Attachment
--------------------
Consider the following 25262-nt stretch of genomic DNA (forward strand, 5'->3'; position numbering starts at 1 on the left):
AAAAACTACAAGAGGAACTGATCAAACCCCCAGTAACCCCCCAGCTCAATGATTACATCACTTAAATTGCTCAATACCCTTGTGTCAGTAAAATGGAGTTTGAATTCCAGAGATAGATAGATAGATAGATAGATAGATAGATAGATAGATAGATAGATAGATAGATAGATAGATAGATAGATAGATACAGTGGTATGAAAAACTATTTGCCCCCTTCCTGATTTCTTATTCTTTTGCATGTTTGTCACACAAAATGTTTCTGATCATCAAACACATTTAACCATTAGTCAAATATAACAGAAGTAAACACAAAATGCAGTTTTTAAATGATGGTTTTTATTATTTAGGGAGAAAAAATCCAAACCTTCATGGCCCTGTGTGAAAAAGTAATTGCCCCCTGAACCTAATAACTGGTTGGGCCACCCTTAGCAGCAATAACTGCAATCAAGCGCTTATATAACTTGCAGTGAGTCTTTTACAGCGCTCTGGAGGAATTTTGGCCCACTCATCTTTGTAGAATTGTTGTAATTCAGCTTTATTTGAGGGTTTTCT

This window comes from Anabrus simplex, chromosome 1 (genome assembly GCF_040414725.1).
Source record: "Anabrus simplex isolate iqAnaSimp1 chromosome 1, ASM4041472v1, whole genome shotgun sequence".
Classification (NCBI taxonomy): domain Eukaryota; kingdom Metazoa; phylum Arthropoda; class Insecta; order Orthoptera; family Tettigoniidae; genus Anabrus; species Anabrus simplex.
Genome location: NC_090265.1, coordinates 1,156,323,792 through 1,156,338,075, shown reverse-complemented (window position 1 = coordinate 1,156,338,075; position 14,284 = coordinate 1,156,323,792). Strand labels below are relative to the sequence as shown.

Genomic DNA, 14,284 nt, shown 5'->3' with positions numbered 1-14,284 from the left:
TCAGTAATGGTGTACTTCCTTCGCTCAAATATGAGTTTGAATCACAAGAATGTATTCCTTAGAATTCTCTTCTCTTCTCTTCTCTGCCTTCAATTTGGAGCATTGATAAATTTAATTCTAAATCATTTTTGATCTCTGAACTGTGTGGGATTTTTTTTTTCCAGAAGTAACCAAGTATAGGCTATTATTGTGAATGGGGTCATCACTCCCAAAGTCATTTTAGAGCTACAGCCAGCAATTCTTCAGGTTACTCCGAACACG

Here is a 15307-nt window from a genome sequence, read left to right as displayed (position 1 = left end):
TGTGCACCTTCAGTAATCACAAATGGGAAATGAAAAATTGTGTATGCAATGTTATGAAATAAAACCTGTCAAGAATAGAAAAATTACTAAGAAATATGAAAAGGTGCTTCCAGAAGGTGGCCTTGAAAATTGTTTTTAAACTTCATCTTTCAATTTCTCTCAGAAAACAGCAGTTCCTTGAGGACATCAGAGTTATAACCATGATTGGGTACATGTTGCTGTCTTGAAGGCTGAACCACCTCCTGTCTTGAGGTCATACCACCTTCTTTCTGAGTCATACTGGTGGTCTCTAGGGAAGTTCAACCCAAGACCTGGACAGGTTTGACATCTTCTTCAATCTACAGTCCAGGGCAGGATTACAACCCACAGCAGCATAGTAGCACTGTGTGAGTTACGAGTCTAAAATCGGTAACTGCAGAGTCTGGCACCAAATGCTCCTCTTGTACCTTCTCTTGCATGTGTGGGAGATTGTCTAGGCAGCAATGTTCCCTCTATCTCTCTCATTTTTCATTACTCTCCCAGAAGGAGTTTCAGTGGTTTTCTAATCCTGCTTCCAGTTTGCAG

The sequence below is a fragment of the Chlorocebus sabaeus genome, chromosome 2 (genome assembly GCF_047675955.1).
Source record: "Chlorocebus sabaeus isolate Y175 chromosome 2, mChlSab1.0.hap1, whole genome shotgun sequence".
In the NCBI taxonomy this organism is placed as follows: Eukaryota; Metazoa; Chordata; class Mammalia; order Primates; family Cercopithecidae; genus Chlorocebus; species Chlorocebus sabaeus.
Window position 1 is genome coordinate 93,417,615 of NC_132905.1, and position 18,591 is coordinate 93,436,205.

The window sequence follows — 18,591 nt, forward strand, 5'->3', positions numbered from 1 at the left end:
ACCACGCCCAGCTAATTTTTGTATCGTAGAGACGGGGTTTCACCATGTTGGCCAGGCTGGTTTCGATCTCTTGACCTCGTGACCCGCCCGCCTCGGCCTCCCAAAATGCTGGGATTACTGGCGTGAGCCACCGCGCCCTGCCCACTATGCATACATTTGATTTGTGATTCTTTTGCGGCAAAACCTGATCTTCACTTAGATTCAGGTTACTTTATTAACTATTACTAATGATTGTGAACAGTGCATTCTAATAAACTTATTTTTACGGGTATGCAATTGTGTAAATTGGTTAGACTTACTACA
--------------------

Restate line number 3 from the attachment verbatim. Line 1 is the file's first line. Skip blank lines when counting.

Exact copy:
This window comes from Anabrus simplex, chromosome 1 (genome assembly GCF_040414725.1).